Guest post by Max Bachmann
It is the eighth day of the Tour for Peace.
The journey began August 7th in Berlin with 235 people to promote friendship and peace between the Russian and German people. “Druschba” means friendship, therefore the organizers chose this name for their tour. The Tour for Peace is currently between St. Petersburg and Moscow.
With a successful starting event in Berlin the tour took off, went through Poland and arrived in Kaliningrad on August 8. In the next week the activists will visit cities like Riga, Pskov and St. Petersburg.
The schedule for the participants, organizers and initiators is packed with memorial events, concerts organized by locals, meetings with politicians and other Russian officials as well as other events where Germans and Russians get to know each other. Touring through eastern Europe, with a schedule like that and borders to cross, is no holiday at all. My personal experience as a reporter has been great so far, but you have to tolerate a lack of sleep and even food sometimes, because you are constantly running from event to event.
The Russian people – adults, teenagers, kids and even grandparents, who experienced the war as soldiers or in concentration camps so far loved the operation. At the memorial events people from both sides are being respectful towards the other nation. The Russians have huge memorials for the fallen soldiers and civilians of World War II. It is said that every Russian family has had losses during that time. Over 27 million Russian are supposed to have died in the conflict with Germany.
Surprisingly the convoy was even welcomed in the Balkan states, where some feared the tour would encounter enemies of the idea of European friendship with Russia. In Lithuania, participants planned an unannounced protest at a NATO air base as one of the initiators got a call from the Lithuanian police, who offered to escort the convoy to the air base. Contrary to what the media in Germany tells you about the relationship between those smaller states and Russia, the citizens at least did not seem to be heavily against the initiative.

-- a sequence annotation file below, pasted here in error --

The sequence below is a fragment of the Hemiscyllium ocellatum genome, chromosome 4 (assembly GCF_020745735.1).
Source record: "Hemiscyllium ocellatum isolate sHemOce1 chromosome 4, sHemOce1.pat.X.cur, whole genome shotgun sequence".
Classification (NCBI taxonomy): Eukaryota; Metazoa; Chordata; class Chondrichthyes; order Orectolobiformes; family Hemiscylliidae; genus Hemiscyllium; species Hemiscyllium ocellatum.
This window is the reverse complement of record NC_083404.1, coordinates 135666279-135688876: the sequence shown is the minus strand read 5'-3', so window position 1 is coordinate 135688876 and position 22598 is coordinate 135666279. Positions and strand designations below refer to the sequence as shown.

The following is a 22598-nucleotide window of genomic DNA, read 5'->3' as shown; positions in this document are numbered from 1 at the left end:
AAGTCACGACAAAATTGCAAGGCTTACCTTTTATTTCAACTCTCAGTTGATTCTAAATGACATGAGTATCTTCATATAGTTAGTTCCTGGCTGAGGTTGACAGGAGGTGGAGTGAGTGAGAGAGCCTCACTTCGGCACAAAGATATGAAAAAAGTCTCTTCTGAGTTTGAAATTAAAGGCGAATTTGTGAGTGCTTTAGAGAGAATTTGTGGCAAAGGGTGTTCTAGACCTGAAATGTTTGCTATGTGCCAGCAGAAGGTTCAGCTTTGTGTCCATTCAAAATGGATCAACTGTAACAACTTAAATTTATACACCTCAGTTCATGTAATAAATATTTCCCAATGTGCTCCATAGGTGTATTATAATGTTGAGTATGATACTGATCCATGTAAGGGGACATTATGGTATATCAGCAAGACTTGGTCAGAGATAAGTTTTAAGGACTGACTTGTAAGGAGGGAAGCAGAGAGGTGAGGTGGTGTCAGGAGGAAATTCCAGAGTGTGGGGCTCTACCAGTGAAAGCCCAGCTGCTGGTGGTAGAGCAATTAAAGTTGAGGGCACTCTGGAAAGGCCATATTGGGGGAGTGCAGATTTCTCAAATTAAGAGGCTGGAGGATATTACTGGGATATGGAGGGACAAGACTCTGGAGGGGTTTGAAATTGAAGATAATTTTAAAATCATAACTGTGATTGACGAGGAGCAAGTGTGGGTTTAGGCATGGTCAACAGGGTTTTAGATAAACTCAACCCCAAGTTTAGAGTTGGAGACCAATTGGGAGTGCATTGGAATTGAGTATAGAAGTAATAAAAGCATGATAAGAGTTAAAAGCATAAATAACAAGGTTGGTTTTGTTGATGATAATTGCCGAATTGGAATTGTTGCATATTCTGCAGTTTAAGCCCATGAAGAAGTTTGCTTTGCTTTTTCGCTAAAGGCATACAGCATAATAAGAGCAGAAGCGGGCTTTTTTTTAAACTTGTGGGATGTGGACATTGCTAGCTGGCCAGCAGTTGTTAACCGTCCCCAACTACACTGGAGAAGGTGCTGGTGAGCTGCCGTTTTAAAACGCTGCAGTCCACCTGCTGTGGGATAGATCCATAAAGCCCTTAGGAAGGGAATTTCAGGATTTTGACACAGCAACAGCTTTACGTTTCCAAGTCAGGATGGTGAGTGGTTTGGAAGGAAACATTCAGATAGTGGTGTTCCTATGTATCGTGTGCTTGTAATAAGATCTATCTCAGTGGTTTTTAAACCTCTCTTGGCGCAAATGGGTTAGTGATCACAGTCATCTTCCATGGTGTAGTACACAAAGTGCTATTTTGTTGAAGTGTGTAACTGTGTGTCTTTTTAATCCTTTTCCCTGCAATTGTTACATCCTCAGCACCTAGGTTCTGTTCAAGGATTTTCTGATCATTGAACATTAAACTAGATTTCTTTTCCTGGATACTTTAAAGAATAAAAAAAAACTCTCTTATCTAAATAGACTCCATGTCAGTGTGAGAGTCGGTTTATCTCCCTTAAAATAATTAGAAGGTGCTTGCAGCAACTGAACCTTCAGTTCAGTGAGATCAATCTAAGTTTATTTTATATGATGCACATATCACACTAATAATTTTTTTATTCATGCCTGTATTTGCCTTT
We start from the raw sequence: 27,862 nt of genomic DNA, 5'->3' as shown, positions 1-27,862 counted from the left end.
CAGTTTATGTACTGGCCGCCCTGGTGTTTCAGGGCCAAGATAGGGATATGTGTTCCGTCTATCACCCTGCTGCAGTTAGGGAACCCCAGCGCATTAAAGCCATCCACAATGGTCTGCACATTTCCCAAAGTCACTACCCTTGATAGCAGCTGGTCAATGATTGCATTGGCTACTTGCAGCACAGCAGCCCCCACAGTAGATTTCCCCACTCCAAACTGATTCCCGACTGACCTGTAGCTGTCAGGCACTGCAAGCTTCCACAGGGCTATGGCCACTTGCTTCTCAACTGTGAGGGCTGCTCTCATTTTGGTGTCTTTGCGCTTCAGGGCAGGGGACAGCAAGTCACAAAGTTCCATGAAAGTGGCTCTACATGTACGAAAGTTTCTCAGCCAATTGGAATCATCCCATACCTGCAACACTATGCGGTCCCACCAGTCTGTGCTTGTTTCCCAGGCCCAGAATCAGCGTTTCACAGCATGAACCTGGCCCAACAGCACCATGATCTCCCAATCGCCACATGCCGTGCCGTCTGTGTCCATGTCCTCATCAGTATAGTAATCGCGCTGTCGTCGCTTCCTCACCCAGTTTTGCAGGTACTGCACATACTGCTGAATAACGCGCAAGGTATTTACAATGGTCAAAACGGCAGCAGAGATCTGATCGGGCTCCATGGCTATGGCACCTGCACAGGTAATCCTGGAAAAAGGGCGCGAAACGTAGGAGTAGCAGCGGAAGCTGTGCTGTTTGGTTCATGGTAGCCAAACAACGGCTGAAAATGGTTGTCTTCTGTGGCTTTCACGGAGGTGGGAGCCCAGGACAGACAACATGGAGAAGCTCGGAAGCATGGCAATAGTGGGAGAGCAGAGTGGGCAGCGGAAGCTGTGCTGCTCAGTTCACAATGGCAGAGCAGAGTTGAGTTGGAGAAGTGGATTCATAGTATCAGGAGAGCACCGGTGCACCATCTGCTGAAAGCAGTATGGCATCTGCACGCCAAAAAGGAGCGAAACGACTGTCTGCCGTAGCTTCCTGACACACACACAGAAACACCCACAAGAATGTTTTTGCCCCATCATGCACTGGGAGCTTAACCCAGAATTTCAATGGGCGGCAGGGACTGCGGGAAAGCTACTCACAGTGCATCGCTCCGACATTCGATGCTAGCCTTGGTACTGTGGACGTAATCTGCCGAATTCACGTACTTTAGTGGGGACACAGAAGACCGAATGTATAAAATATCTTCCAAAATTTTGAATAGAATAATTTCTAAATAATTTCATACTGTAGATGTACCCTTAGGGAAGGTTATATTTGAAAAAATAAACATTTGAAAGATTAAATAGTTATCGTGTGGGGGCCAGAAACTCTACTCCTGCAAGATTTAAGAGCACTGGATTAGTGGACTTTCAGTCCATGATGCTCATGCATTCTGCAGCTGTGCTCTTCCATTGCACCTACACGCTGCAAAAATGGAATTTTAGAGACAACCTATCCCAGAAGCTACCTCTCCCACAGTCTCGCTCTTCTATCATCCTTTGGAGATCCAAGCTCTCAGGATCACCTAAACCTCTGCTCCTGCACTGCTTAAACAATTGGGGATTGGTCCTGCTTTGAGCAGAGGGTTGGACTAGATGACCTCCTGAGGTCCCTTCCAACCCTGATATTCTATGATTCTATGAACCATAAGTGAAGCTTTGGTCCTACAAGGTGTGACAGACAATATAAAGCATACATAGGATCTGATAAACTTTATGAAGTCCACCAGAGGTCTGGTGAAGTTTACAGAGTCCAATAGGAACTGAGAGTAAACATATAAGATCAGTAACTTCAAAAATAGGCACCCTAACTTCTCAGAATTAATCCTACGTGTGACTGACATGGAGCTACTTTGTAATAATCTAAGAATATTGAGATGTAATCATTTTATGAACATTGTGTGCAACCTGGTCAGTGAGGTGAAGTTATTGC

For the participants of the Tour for Peace and the Russian people it has been a lot of joy experiencing each other. Everywhere the tour went, they were treated with some food, got invited to concerts or simply sat together with locals and tried to communicate or made music with them. Very few Russians speak English, which makes it tough to communicate in smaller cities where tourism is usually very low. Therefor,e we are lucky to have some people who can speak Russian. For me that is very important, because I want to get Russians in front of my camera to interview them for a documentary I am filming.
At the borders, especially between Kaliningrad (Russia), the Balkan States and Russia, participants had to be very patient.The convoy had to go through border crossings, which literally took some of the cars up to 7 hours. On the other hand, the long waits at the border was also a time where participants of the tour really had time to speak and get to know each other as well. At the border from Kaliningrad to Lithuania, two participants started to give dance lessons as the sun was setting over the river Memel.
When I talk to participants who have been activists for many years, being on the streets in Germany with up to 10,000 people against the Federal Reserve or even half a million people against the TTIP, I always hear that this tour is the first time that they really feel like they are making a significant change in the world. No one seems to regret their participation or seems in a bad mood because of the tight schedule. Most people really seem motivated for the days left, as the convoy is moving towards Moscow, where they will arrive August 15th.
For more information, as well as constant live updates on the tour, check out www.gernalist.org